Biopics, historical dramas, films about Hollywood, war films. The key phrase continually thrown around by the masses that connects these genres is the demeaning qualifier “Oscar bait” – should the film be released between the months of October and February, at least.

It’s an easy way to define what you don’t like about a film even if you can’t quite put your finger on what that quality actually is; a handy catch-all that doesn’t really require a proper explanation. But, like all criticism that comprises of two words, it’s a pretty vague turn of phrase. This dismissive and unspecific moniker swallows up so many varieties of film that to actually examine what “Oscar bait” means, we’ve got to look at what makes Oscar bait.

The Theory Of Everything

Courtesy of: Universal

Since for the most part nominees and winners of awards like this are picked by a panel of voters (in the case of the Oscars, members of the Academy – to this day still 73% male and 89% white), the films that you see during awards season will generally be part of a kind of consensus – the films that unequivocally have the most critical praise or buzz from film festivals, and the best audience reaction.

A lot of the time, the voters don’t even watch the films before they pick them. So technically, for a good chance at being an Oscar nominee, the film has to be something that the voter has either seen, or likes the sound of and thinks will have a good shot at winning based on critical consensus.

The Imitation Game

Courtesy of: The Weinstein Company

Since the Academy (and let’s face it, the film industry in general) is skewed towards oldish white dudes, there is a tendency to replicate that in the nominations, often at the expense of other demographics. So, with this in mind, to make an “Oscar bait” film, you’ve got to make a film that pleases a widely white, male American demographic. That doesn’t really mean anything other than “make a popular film”, which isn’t always something a filmmaker can predict; after all, quality isn’t always a guarantee of success.

It’s difficult to actually define an Oscar bait film, but one genre that’s almost guaranteed to attract the label is the biopic. This breed of awards-season film is easy to spot thanks to a similarity in structure and tone; films like The Danish GirlThe Theory of Everything and The Imitation Game can be quite easily held up as proof of Hollywood’s desire to see uplifting yet tragic stories do well.

There’s a lot of vital subject matter here with plenty of pathos to go around, but unfortunately, these films can start to feel prepackaged – where the audience isn’t trusted to react in the right way, and handheld by overbearing audio cues and dialogue (“this is sad and/or important!”). The subject matter often doesn’t get what it deserves as it is consumed by Hollywood, buried by the desire to create “star performances” out of tragic, real-life figures.

The Danish Girl

Courtesy of: Universal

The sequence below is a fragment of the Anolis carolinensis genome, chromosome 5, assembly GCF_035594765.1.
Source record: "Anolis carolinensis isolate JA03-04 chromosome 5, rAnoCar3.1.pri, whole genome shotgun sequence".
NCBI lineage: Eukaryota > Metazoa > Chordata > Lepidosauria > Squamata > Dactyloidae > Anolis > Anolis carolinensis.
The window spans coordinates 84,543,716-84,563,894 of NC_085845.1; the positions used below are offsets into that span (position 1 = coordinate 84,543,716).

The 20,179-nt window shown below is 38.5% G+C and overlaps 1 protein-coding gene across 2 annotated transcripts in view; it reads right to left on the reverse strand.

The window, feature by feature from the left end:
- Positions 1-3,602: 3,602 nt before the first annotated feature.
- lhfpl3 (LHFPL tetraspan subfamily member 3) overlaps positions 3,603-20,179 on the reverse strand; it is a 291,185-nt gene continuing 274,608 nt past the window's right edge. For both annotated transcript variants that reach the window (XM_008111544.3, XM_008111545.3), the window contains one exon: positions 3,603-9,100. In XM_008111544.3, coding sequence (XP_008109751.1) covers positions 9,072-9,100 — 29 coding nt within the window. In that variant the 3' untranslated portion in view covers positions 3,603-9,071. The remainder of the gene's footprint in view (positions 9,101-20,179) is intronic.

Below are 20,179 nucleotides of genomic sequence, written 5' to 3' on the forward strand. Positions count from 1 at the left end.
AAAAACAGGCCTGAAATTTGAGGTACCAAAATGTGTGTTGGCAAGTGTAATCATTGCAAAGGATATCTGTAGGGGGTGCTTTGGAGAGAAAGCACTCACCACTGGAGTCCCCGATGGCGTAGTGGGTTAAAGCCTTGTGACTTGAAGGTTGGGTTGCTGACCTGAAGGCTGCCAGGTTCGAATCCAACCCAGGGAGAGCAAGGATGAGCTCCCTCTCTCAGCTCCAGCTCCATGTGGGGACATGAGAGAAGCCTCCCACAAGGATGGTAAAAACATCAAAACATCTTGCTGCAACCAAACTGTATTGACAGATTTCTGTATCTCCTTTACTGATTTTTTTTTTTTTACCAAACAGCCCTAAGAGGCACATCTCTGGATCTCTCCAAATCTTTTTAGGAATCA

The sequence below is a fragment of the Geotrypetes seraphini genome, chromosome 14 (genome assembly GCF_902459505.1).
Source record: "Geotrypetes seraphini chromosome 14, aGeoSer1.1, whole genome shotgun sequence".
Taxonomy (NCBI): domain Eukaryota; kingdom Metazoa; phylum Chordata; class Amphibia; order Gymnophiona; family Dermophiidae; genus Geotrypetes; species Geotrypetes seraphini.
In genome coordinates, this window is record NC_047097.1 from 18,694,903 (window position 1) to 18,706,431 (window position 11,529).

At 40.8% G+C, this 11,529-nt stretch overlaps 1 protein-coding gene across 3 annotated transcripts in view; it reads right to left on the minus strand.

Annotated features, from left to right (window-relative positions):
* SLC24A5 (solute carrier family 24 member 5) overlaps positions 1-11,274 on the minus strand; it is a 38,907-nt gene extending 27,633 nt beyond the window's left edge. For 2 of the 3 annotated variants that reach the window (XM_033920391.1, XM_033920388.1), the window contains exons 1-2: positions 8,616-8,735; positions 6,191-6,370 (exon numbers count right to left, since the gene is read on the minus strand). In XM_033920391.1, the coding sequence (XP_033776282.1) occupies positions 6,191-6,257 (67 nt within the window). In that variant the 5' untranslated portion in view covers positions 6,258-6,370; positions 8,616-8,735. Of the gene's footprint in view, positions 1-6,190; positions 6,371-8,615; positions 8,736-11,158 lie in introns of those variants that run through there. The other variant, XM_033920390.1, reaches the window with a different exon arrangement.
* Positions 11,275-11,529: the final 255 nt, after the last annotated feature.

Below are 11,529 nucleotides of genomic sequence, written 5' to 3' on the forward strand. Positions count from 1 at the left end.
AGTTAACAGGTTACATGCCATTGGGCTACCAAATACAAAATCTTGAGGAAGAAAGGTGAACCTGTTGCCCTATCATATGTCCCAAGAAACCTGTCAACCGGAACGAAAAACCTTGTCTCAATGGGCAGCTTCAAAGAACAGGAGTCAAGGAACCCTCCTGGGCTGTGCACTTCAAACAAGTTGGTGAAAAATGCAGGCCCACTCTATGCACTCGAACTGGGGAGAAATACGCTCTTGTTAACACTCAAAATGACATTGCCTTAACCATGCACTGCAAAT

The problem with dismissing biopics like this as “Oscar bait”, however, is that this particular criticism doesn’t actually clear up what’s wrong with these specific films – and often gets the good ones lumped in with the bad. If anything, trailers create the sense of Oscar bait more than anything, as films that might surprise you are marketed to seem less radical to a broader audience.

A perfect current example is Pablo Larraín’s superb Jackie, a film that looks like biopic-by-numbers Oscar bait at first glance, but actually offers a sideways glance into the maelstrom of grief around First Lady Jackie Kennedy as her husband, JFK, is assassinated. In reality Oscar bait is a self-fulfilling prophecy, defined by marketing more than a film’s actual content or quality. It’s a different person’s story told in the same style that nearly always get recognition at awards – and there’s a reason it happens time and again: the voters. 

HiddenFigures 1

Courtesy of: 20th Century Fox

We get the same type of nominees because they’re within the Academy’s comfort zone. The difference between a nomination and a snub could hypothetically come down to a mere glance and the thought “Oh, I normally enjoy films like this.”

It’s partly why something like Hidden Figures is in consideration for Best Picture – there’s no denying the importance of the story it’s telling and the crucial fact that it’s a solid, successful film with three black women in leading roles (as geniuses in an male dominated field), but it’s not particularly well-executed. On the other hand, it is an uplifting true story. Whereas another film that seemed like it had potential for Oscar glory, American Honey (a great film about poor people, directed and written by a woman), has been all but ignored.

The continual failure of the Academy voters and the film studios to move outside of their comfort zone leads us to see the same type of film nominated, year after year. The boundaries of what appeals to mainstream Academy voters may be growing, as shown by the nominations for Hidden Figures and Fences, for example, but they’re just new ingredients in the same old mold. There are hints of the Academy attempting to grow in what they validate through their awards, but it’s time that they pushed a little harder.